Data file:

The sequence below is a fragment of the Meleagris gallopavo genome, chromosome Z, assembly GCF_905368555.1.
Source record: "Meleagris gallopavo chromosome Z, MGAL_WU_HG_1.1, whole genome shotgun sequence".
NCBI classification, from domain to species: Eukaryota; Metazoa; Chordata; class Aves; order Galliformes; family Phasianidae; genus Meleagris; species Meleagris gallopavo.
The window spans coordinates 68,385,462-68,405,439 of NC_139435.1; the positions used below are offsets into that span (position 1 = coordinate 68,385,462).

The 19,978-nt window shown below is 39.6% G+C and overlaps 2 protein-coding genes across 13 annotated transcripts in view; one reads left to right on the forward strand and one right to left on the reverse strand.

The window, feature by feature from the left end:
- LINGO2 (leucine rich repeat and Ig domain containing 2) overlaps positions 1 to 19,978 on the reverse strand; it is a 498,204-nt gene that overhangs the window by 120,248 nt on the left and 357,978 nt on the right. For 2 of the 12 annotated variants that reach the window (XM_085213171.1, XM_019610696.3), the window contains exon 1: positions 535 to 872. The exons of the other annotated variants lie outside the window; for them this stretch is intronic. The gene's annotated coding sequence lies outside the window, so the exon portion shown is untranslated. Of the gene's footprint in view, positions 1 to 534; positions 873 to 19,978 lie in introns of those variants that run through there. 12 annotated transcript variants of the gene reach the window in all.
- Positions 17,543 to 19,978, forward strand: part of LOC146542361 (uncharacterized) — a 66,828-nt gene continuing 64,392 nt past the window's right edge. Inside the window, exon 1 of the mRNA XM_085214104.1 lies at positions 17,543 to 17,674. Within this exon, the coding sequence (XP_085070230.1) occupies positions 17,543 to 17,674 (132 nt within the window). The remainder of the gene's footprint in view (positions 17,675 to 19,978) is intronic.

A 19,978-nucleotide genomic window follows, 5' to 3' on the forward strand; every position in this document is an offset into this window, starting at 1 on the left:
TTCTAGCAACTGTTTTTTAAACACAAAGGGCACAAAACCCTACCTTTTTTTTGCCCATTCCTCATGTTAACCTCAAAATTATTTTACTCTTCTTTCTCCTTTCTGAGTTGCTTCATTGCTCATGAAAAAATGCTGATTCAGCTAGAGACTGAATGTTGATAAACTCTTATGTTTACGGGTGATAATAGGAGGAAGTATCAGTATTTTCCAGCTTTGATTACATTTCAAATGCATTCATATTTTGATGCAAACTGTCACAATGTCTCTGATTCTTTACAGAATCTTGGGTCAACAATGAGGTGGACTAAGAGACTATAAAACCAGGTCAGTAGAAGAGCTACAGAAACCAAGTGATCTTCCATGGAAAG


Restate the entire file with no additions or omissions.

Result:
The sequence below is a fragment of the Meleagris gallopavo genome, chromosome Z, assembly GCF_905368555.1.
Source record: "Meleagris gallopavo chromosome Z, MGAL_WU_HG_1.1, whole genome shotgun sequence".
NCBI classification, from domain to species: Eukaryota; Metazoa; Chordata; class Aves; order Galliformes; family Phasianidae; genus Meleagris; species Meleagris gallopavo.
The window spans coordinates 68,385,462-68,405,439 of NC_139435.1; the positions used below are offsets into that span (position 1 = coordinate 68,385,462).

The 19,978-nt window shown below is 39.6% G+C and overlaps 2 protein-coding genes across 13 annotated transcripts in view; one reads left to right on the forward strand and one right to left on the reverse strand.

The window, feature by feature from the left end:
- LINGO2 (leucine rich repeat and Ig domain containing 2) overlaps positions 1 to 19,978 on the reverse strand; it is a 498,204-nt gene that overhangs the window by 120,248 nt on the left and 357,978 nt on the right. For 2 of the 12 annotated variants that reach the window (XM_085213171.1, XM_019610696.3), the window contains exon 1: positions 535 to 872. The exons of the other annotated variants lie outside the window; for them this stretch is intronic. The gene's annotated coding sequence lies outside the window, so the exon portion shown is untranslated. Of the gene's footprint in view, positions 1 to 534; positions 873 to 19,978 lie in introns of those variants that run through there. 12 annotated transcript variants of the gene reach the window in all.
- Positions 17,543 to 19,978, forward strand: part of LOC146542361 (uncharacterized) — a 66,828-nt gene continuing 64,392 nt past the window's right edge. Inside the window, exon 1 of the mRNA XM_085214104.1 lies at positions 17,543 to 17,674. Within this exon, the coding sequence (XP_085070230.1) occupies positions 17,543 to 17,674 (132 nt within the window). The remainder of the gene's footprint in view (positions 17,675 to 19,978) is intronic.

A 19,978-nucleotide genomic window follows, 5' to 3' on the forward strand; every position in this document is an offset into this window, starting at 1 on the left:
TTCTAGCAACTGTTTTTTAAACACAAAGGGCACAAAACCCTACCTTTTTTTTGCCCATTCCTCATGTTAACCTCAAAATTATTTTACTCTTCTTTCTCCTTTCTGAGTTGCTTCATTGCTCATGAAAAAATGCTGATTCAGCTAGAGACTGAATGTTGATAAACTCTTATGTTTACGGGTGATAATAGGAGGAAGTATCAGTATTTTCCAGCTTTGATTACATTTCAAATGCATTCATATTTTGATGCAAACTGTCACAATGTCTCTGATTCTTTACAGAATCTTGGGTCAACAATGAGGTGGACTAAGAGACTATAAAACCAGGTCAGTAGAAGAGCTACAGAAACCAAGTGATCTTCCATGGAAAG